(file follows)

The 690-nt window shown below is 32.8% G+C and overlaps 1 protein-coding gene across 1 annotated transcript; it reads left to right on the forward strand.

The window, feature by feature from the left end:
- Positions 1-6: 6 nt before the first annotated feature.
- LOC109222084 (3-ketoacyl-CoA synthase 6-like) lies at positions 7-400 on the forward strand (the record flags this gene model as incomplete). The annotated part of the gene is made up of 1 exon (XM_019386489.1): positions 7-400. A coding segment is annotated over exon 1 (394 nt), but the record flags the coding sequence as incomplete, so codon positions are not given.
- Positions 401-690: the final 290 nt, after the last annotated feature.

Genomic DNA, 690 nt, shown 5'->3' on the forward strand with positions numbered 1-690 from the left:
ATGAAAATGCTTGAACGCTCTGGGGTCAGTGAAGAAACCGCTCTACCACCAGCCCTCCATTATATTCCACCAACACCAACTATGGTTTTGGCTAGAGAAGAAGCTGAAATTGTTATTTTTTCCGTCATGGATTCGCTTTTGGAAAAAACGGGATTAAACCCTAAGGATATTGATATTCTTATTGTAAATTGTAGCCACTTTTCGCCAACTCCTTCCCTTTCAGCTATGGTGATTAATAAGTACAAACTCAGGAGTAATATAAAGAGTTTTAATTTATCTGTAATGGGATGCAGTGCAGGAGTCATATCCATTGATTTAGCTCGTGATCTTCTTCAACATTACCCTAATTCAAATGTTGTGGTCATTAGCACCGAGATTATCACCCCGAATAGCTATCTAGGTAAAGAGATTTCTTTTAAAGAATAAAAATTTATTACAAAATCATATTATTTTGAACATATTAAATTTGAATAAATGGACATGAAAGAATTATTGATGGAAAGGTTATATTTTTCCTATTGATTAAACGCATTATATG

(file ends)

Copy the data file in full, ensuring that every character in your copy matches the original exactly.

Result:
The 690-nt window shown below is 32.8% G+C and overlaps 1 protein-coding gene across 1 annotated transcript; it reads left to right on the forward strand.

The window, feature by feature from the left end:
- Positions 1-6: 6 nt before the first annotated feature.
- LOC109222084 (3-ketoacyl-CoA synthase 6-like) lies at positions 7-400 on the forward strand (the record flags this gene model as incomplete). The annotated part of the gene is made up of 1 exon (XM_019386489.1): positions 7-400. A coding segment is annotated over exon 1 (394 nt), but the record flags the coding sequence as incomplete, so codon positions are not given.
- Positions 401-690: the final 290 nt, after the last annotated feature.

Genomic DNA, 690 nt, shown 5'->3' on the forward strand with positions numbered 1-690 from the left:
ATGAAAATGCTTGAACGCTCTGGGGTCAGTGAAGAAACCGCTCTACCACCAGCCCTCCATTATATTCCACCAACACCAACTATGGTTTTGGCTAGAGAAGAAGCTGAAATTGTTATTTTTTCCGTCATGGATTCGCTTTTGGAAAAAACGGGATTAAACCCTAAGGATATTGATATTCTTATTGTAAATTGTAGCCACTTTTCGCCAACTCCTTCCCTTTCAGCTATGGTGATTAATAAGTACAAACTCAGGAGTAATATAAAGAGTTTTAATTTATCTGTAATGGGATGCAGTGCAGGAGTCATATCCATTGATTTAGCTCGTGATCTTCTTCAACATTACCCTAATTCAAATGTTGTGGTCATTAGCACCGAGATTATCACCCCGAATAGCTATCTAGGTAAAGAGATTTCTTTTAAAGAATAAAAATTTATTACAAAATCATATTATTTTGAACATATTAAATTTGAATAAATGGACATGAAAGAATTATTGATGGAAAGGTTATATTTTTCCTATTGATTAAACGCATTATATG